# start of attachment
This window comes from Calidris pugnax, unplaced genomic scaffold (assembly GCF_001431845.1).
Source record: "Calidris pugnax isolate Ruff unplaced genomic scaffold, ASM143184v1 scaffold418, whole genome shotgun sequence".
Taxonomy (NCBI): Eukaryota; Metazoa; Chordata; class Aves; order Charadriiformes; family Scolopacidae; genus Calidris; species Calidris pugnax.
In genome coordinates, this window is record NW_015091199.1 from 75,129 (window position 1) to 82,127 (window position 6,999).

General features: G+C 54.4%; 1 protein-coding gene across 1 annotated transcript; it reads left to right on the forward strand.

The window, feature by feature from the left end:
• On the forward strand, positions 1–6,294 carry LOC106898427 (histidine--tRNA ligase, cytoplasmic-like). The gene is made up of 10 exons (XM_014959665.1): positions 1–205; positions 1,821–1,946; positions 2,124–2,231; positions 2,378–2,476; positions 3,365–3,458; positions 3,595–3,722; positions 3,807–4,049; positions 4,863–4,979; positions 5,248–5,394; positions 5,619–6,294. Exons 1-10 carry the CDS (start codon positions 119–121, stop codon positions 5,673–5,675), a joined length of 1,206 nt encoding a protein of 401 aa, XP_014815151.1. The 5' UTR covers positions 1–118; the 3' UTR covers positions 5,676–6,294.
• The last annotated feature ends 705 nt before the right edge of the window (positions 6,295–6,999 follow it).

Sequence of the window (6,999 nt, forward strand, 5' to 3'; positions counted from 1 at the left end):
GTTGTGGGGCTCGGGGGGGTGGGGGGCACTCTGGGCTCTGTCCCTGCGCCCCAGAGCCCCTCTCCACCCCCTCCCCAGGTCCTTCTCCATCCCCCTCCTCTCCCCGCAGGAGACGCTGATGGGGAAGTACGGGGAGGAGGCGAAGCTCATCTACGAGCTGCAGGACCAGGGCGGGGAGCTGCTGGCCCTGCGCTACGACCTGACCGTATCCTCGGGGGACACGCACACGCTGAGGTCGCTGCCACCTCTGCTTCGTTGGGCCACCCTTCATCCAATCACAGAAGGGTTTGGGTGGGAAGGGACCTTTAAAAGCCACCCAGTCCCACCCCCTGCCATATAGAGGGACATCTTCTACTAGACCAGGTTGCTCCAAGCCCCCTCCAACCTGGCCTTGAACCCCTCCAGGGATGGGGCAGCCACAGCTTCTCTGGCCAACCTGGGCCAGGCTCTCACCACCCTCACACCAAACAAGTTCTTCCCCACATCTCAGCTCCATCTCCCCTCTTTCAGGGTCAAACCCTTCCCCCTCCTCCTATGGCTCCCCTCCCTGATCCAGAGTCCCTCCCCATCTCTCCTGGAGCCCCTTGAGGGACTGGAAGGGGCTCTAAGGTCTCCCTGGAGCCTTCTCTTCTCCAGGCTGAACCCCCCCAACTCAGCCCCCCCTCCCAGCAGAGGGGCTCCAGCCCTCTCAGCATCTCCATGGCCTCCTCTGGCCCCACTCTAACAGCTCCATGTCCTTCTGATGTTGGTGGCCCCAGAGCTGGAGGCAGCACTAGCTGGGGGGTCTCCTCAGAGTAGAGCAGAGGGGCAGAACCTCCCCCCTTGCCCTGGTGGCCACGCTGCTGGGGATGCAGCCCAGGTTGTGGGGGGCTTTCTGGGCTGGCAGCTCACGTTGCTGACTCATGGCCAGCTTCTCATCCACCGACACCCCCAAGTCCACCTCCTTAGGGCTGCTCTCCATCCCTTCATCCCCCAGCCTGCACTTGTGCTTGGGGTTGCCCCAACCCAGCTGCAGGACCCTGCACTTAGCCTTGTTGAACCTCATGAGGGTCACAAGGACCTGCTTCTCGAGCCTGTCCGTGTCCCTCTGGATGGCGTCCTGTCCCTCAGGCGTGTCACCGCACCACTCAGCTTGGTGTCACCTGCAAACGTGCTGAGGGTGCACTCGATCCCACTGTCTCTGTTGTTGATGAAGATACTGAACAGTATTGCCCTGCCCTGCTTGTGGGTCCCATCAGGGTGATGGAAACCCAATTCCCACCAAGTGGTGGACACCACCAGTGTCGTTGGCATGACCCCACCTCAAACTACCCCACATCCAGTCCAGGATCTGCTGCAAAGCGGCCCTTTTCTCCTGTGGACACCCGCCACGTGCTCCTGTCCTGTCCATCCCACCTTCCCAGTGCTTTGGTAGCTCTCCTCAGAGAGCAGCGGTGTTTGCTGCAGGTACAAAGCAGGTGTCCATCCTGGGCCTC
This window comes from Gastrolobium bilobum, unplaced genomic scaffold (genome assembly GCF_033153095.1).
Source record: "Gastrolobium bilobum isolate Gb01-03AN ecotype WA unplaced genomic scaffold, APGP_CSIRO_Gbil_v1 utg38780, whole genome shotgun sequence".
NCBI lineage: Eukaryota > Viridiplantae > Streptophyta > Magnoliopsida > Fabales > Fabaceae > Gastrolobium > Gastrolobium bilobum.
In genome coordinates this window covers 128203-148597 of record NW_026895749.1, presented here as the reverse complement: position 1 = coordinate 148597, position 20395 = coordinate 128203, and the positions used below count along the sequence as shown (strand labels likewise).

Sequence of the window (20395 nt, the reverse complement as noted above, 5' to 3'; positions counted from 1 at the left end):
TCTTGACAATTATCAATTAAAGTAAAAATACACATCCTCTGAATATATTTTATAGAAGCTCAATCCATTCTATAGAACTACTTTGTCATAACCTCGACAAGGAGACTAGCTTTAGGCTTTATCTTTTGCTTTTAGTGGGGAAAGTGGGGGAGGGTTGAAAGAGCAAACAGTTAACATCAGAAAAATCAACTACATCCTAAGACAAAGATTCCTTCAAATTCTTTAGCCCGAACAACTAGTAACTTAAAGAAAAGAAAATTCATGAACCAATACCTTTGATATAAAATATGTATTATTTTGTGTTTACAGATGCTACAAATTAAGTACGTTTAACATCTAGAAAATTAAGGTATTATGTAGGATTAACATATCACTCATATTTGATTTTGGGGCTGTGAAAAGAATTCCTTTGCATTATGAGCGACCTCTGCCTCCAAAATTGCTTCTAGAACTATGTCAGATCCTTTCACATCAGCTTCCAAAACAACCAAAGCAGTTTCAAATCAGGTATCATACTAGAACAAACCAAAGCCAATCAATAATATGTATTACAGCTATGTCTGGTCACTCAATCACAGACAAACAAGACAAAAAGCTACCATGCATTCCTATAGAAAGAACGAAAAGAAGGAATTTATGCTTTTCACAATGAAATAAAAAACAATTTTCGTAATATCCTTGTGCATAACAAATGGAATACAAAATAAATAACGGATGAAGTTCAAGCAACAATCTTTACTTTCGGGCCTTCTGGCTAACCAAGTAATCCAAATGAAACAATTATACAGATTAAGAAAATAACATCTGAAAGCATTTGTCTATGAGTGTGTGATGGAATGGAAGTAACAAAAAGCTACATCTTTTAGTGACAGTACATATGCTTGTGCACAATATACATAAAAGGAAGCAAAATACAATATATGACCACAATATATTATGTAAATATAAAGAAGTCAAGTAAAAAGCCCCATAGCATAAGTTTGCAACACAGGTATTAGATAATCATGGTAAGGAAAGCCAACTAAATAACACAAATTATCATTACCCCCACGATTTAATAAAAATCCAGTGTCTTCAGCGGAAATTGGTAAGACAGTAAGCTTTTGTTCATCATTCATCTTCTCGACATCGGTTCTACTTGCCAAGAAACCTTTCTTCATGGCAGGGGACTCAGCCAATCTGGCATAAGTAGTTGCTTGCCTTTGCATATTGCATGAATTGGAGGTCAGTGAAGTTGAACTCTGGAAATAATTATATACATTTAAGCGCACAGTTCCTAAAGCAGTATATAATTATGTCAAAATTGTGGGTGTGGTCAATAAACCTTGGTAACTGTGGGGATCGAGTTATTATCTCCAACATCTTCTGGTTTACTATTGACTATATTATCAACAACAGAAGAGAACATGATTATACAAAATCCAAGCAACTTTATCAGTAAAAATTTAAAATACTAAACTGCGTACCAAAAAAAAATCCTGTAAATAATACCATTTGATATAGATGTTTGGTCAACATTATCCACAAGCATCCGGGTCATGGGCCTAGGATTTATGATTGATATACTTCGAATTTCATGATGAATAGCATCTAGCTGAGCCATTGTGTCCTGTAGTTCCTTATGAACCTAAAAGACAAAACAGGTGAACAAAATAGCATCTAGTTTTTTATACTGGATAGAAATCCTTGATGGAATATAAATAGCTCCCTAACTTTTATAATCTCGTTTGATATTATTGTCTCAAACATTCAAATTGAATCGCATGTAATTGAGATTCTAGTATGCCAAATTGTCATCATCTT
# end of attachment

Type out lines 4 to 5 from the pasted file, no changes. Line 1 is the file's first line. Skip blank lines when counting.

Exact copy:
In genome coordinates, this window is record NW_015091199.1 from 75,129 (window position 1) to 82,127 (window position 6,999).

General features: G+C 54.4%; 1 protein-coding gene across 1 annotated transcript; it reads left to right on the forward strand.